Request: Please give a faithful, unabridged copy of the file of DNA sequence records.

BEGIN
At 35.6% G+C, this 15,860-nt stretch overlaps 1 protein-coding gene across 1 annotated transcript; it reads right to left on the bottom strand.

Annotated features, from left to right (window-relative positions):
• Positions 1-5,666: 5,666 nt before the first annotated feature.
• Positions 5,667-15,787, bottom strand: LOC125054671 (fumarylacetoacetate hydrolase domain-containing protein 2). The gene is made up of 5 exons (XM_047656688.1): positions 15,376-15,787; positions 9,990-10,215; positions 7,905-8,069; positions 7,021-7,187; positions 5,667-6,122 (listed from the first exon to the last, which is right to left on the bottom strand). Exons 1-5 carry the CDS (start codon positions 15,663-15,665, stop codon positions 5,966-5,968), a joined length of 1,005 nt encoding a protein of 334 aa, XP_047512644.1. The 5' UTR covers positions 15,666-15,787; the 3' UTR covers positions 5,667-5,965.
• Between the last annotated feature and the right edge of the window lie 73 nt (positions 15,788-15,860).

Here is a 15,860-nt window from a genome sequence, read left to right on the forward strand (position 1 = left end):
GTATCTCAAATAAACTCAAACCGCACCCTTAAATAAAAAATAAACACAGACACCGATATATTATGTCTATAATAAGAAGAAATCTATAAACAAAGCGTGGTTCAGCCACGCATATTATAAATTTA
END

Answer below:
At 35.6% G+C, this 15,860-nt stretch overlaps 1 protein-coding gene across 1 annotated transcript; it reads right to left on the bottom strand.

Annotated features, from left to right (window-relative positions):
• Positions 1-5,666: 5,666 nt before the first annotated feature.
• Positions 5,667-15,787, bottom strand: LOC125054671 (fumarylacetoacetate hydrolase domain-containing protein 2). The gene is made up of 5 exons (XM_047656688.1): positions 15,376-15,787; positions 9,990-10,215; positions 7,905-8,069; positions 7,021-7,187; positions 5,667-6,122 (listed from the first exon to the last, which is right to left on the bottom strand). Exons 1-5 carry the CDS (start codon positions 15,663-15,665, stop codon positions 5,966-5,968), a joined length of 1,005 nt encoding a protein of 334 aa, XP_047512644.1. The 5' UTR covers positions 15,666-15,787; the 3' UTR covers positions 5,667-5,965.
• Between the last annotated feature and the right edge of the window lie 73 nt (positions 15,788-15,860).

Here is a 15,860-nt window from a genome sequence, read left to right on the forward strand (position 1 = left end):
GTATCTCAAATAAACTCAAACCGCACCCTTAAATAAAAAATAAACACAGACACCGATATATTATGTCTATAATAAGAAGAAATCTATAAACAAAGCGTGGTTCAGCCACGCATATTATAAATTTA